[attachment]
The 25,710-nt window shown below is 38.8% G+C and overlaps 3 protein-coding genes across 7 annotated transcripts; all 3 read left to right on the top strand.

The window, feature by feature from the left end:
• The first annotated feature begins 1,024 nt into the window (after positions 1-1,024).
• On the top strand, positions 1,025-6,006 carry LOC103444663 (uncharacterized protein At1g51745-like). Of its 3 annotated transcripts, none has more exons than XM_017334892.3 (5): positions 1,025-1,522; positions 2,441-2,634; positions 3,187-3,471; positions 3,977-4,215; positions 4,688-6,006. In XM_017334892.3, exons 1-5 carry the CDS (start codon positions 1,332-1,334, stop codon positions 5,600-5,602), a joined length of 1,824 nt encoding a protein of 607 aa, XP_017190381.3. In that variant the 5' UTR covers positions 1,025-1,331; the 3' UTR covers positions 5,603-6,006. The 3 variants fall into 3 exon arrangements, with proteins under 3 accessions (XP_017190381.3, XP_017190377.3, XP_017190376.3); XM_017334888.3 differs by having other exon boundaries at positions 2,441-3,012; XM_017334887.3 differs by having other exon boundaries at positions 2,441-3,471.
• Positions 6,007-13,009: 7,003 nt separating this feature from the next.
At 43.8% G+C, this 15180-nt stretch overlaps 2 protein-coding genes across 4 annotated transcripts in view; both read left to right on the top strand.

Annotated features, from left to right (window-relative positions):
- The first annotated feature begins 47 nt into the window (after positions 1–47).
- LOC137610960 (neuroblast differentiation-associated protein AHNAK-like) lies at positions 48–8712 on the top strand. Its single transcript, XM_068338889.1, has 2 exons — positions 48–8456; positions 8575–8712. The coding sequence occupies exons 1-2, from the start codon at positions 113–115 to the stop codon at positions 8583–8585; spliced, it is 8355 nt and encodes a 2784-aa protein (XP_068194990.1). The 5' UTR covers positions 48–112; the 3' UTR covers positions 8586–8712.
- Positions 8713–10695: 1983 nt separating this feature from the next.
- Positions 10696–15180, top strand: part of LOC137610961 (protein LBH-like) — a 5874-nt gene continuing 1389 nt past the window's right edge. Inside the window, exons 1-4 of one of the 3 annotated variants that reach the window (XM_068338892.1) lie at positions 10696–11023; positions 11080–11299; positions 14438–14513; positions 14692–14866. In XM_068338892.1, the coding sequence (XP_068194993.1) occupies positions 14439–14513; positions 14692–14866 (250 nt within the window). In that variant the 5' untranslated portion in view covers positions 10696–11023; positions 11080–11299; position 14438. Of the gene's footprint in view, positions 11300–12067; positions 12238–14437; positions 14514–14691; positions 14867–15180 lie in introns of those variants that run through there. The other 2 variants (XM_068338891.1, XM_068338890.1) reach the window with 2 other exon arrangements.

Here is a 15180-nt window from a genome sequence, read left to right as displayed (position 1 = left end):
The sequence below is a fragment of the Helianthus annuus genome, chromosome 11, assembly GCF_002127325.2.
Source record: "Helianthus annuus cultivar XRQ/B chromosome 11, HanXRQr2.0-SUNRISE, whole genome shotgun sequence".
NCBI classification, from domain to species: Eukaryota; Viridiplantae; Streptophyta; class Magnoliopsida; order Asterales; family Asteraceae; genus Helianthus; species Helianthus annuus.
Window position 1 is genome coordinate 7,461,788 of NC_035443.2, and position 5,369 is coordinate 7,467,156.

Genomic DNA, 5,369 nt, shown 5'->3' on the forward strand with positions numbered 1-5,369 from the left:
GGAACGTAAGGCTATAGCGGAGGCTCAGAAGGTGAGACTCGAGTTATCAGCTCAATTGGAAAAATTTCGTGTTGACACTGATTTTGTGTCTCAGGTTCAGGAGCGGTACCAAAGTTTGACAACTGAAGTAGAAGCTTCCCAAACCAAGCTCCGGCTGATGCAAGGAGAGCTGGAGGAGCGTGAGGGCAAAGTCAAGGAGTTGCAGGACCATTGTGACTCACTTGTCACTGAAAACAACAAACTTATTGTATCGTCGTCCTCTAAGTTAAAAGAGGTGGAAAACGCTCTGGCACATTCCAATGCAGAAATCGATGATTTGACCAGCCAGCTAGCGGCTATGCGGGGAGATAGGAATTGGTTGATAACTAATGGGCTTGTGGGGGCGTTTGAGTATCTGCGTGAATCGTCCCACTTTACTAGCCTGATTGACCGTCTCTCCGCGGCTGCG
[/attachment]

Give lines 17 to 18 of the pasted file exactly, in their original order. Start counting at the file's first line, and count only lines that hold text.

Genomic DNA, 5,369 nt, shown 5'->3' on the forward strand with positions numbered 1-5,369 from the left:
GGAACGTAAGGCTATAGCGGAGGCTCAGAAGGTGAGACTCGAGTTATCAGCTCAATTGGAAAAATTTCGTGTTGACACTGATTTTGTGTCTCAGGTTCAGGAGCGGTACCAAAGTTTGACAACTGAAGTAGAAGCTTCCCAAACCAAGCTCCGGCTGATGCAAGGAGAGCTGGAGGAGCGTGAGGGCAAAGTCAAGGAGTTGCAGGACCATTGTGACTCACTTGTCACTGAAAACAACAAACTTATTGTATCGTCGTCCTCTAAGTTAAAAGAGGTGGAAAACGCTCTGGCACATTCCAATGCAGAAATCGATGATTTGACCAGCCAGCTAGCGGCTATGCGGGGAGATAGGAATTGGTTGATAACTAATGGGCTTGTGGGGGCGTTTGAGTATCTGCGTGAATCGTCCCACTTTACTAGCCTGATTGACCGTCTCTCCGCGGCTGCG